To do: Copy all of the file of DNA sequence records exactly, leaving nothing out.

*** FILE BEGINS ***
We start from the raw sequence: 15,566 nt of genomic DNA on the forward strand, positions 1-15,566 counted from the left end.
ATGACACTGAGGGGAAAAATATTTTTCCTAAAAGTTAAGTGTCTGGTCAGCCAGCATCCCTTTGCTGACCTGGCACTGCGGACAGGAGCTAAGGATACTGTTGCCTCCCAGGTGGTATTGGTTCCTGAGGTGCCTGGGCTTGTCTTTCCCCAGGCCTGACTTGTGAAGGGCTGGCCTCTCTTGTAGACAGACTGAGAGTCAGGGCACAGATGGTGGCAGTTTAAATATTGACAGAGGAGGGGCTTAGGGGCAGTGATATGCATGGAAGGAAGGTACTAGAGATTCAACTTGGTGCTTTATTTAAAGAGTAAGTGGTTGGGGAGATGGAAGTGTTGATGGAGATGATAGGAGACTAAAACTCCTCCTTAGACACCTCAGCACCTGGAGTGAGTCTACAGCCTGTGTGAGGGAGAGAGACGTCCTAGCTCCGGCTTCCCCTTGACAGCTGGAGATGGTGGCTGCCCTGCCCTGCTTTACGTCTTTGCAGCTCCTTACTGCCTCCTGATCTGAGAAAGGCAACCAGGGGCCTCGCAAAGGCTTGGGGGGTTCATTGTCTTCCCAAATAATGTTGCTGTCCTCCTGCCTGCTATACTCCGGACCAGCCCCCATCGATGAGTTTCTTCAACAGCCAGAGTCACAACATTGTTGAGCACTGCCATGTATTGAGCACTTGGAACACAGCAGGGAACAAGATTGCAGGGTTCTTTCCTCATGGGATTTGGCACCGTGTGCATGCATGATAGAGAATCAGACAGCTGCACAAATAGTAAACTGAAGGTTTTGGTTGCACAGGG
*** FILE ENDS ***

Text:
We start from the raw sequence: 15,566 nt of genomic DNA on the forward strand, positions 1-15,566 counted from the left end.
ATGACACTGAGGGGAAAAATATTTTTCCTAAAAGTTAAGTGTCTGGTCAGCCAGCATCCCTTTGCTGACCTGGCACTGCGGACAGGAGCTAAGGATACTGTTGCCTCCCAGGTGGTATTGGTTCCTGAGGTGCCTGGGCTTGTCTTTCCCCAGGCCTGACTTGTGAAGGGCTGGCCTCTCTTGTAGACAGACTGAGAGTCAGGGCACAGATGGTGGCAGTTTAAATATTGACAGAGGAGGGGCTTAGGGGCAGTGATATGCATGGAAGGAAGGTACTAGAGATTCAACTTGGTGCTTTATTTAAAGAGTAAGTGGTTGGGGAGATGGAAGTGTTGATGGAGATGATAGGAGACTAAAACTCCTCCTTAGACACCTCAGCACCTGGAGTGAGTCTACAGCCTGTGTGAGGGAGAGAGACGTCCTAGCTCCGGCTTCCCCTTGACAGCTGGAGATGGTGGCTGCCCTGCCCTGCTTTACGTCTTTGCAGCTCCTTACTGCCTCCTGATCTGAGAAAGGCAACCAGGGGCCTCGCAAAGGCTTGGGGGGTTCATTGTCTTCCCAAATAATGTTGCTGTCCTCCTGCCTGCTATACTCCGGACCAGCCCCCATCGATGAGTTTCTTCAACAGCCAGAGTCACAACATTGTTGAGCACTGCCATGTATTGAGCACTTGGAACACAGCAGGGAACAAGATTGCAGGGTTCTTTCCTCATGGGATTTGGCACCGTGTGCATGCATGATAGAGAATCAGACAGCTGCACAAATAGTAAACTGAAGGTTTTGGTTGCACAGGG